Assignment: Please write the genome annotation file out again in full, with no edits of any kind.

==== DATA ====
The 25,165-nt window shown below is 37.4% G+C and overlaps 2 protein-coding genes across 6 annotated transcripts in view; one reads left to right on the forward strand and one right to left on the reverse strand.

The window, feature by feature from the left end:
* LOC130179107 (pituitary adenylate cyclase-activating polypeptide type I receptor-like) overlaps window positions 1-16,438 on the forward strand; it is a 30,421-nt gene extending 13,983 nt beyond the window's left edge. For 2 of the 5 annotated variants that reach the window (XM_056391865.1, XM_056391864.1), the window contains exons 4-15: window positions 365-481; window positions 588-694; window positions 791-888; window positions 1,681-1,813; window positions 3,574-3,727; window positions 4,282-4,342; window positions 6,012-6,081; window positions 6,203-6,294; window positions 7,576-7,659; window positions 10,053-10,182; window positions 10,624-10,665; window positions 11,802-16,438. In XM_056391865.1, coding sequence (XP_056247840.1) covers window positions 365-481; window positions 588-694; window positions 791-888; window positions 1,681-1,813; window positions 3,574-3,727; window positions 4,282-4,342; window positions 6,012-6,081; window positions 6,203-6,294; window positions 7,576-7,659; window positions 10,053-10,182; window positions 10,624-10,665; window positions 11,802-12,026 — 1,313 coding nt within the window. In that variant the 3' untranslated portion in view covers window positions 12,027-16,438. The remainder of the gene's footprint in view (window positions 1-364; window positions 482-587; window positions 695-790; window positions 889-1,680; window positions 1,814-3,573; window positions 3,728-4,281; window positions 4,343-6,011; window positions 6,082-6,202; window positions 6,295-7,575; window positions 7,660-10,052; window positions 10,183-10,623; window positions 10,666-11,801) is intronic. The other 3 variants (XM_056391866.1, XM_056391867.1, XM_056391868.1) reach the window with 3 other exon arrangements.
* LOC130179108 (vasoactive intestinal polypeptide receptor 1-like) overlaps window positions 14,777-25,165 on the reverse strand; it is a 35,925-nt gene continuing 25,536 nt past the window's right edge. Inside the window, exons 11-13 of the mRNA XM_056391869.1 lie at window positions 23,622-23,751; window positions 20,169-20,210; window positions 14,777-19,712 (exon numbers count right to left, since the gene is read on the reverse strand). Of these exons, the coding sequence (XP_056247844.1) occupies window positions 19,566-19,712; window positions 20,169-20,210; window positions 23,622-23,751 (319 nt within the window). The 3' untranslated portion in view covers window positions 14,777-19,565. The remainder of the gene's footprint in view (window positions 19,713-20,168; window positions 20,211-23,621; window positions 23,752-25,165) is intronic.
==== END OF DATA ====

The 25,165-nt window shown below is 37.4% G+C and overlaps 2 protein-coding genes across 6 annotated transcripts in view; one reads left to right on the forward strand and one right to left on the reverse strand.

The window, feature by feature from the left end:
* LOC130179107 (pituitary adenylate cyclase-activating polypeptide type I receptor-like) overlaps window positions 1-16,438 on the forward strand; it is a 30,421-nt gene extending 13,983 nt beyond the window's left edge. For 2 of the 5 annotated variants that reach the window (XM_056391865.1, XM_056391864.1), the window contains exons 4-15: window positions 365-481; window positions 588-694; window positions 791-888; window positions 1,681-1,813; window positions 3,574-3,727; window positions 4,282-4,342; window positions 6,012-6,081; window positions 6,203-6,294; window positions 7,576-7,659; window positions 10,053-10,182; window positions 10,624-10,665; window positions 11,802-16,438. In XM_056391865.1, coding sequence (XP_056247840.1) covers window positions 365-481; window positions 588-694; window positions 791-888; window positions 1,681-1,813; window positions 3,574-3,727; window positions 4,282-4,342; window positions 6,012-6,081; window positions 6,203-6,294; window positions 7,576-7,659; window positions 10,053-10,182; window positions 10,624-10,665; window positions 11,802-12,026 — 1,313 coding nt within the window. In that variant the 3' untranslated portion in view covers window positions 12,027-16,438. The remainder of the gene's footprint in view (window positions 1-364; window positions 482-587; window positions 695-790; window positions 889-1,680; window positions 1,814-3,573; window positions 3,728-4,281; window positions 4,343-6,011; window positions 6,082-6,202; window positions 6,295-7,575; window positions 7,660-10,052; window positions 10,183-10,623; window positions 10,666-11,801) is intronic. The other 3 variants (XM_056391866.1, XM_056391867.1, XM_056391868.1) reach the window with 3 other exon arrangements.
* LOC130179108 (vasoactive intestinal polypeptide receptor 1-like) overlaps window positions 14,777-25,165 on the reverse strand; it is a 35,925-nt gene continuing 25,536 nt past the window's right edge. Inside the window, exons 11-13 of the mRNA XM_056391869.1 lie at window positions 23,622-23,751; window positions 20,169-20,210; window positions 14,777-19,712 (exon numbers count right to left, since the gene is read on the reverse strand). Of these exons, the coding sequence (XP_056247844.1) occupies window positions 19,566-19,712; window positions 20,169-20,210; window positions 23,622-23,751 (319 nt within the window). The 3' untranslated portion in view covers window positions 14,777-19,565. The remainder of the gene's footprint in view (window positions 19,713-20,168; window positions 20,211-23,621; window positions 23,752-25,165) is intronic.